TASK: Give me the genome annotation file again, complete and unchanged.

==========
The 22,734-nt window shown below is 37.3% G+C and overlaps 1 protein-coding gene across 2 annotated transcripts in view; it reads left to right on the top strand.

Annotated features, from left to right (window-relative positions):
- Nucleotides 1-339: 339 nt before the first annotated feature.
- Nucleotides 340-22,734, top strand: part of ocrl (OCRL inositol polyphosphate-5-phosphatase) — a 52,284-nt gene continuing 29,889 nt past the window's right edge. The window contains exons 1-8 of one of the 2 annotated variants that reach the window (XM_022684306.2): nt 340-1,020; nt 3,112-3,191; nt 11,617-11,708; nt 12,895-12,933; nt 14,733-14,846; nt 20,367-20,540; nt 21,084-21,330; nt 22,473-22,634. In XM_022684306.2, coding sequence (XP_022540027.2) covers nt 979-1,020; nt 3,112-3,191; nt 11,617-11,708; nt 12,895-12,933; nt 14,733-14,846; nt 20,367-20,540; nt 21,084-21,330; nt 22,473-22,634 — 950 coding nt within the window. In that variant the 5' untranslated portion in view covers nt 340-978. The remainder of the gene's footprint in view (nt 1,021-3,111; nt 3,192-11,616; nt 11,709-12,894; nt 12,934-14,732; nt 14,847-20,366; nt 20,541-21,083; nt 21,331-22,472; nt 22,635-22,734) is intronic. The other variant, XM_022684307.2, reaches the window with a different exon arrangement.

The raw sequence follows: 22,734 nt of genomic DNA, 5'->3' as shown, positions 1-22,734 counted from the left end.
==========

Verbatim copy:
The 22,734-nt window shown below is 37.3% G+C and overlaps 1 protein-coding gene across 2 annotated transcripts in view; it reads left to right on the top strand.

Annotated features, from left to right (window-relative positions):
- Nucleotides 1-339: 339 nt before the first annotated feature.
- Nucleotides 340-22,734, top strand: part of ocrl (OCRL inositol polyphosphate-5-phosphatase) — a 52,284-nt gene continuing 29,889 nt past the window's right edge. The window contains exons 1-8 of one of the 2 annotated variants that reach the window (XM_022684306.2): nt 340-1,020; nt 3,112-3,191; nt 11,617-11,708; nt 12,895-12,933; nt 14,733-14,846; nt 20,367-20,540; nt 21,084-21,330; nt 22,473-22,634. In XM_022684306.2, coding sequence (XP_022540027.2) covers nt 979-1,020; nt 3,112-3,191; nt 11,617-11,708; nt 12,895-12,933; nt 14,733-14,846; nt 20,367-20,540; nt 21,084-21,330; nt 22,473-22,634 — 950 coding nt within the window. In that variant the 5' untranslated portion in view covers nt 340-978. The remainder of the gene's footprint in view (nt 1,021-3,111; nt 3,192-11,616; nt 11,709-12,894; nt 12,934-14,732; nt 14,847-20,366; nt 20,541-21,083; nt 21,331-22,472; nt 22,635-22,734) is intronic. The other variant, XM_022684307.2, reaches the window with a different exon arrangement.

The raw sequence follows: 22,734 nt of genomic DNA, 5'->3' as shown, positions 1-22,734 counted from the left end.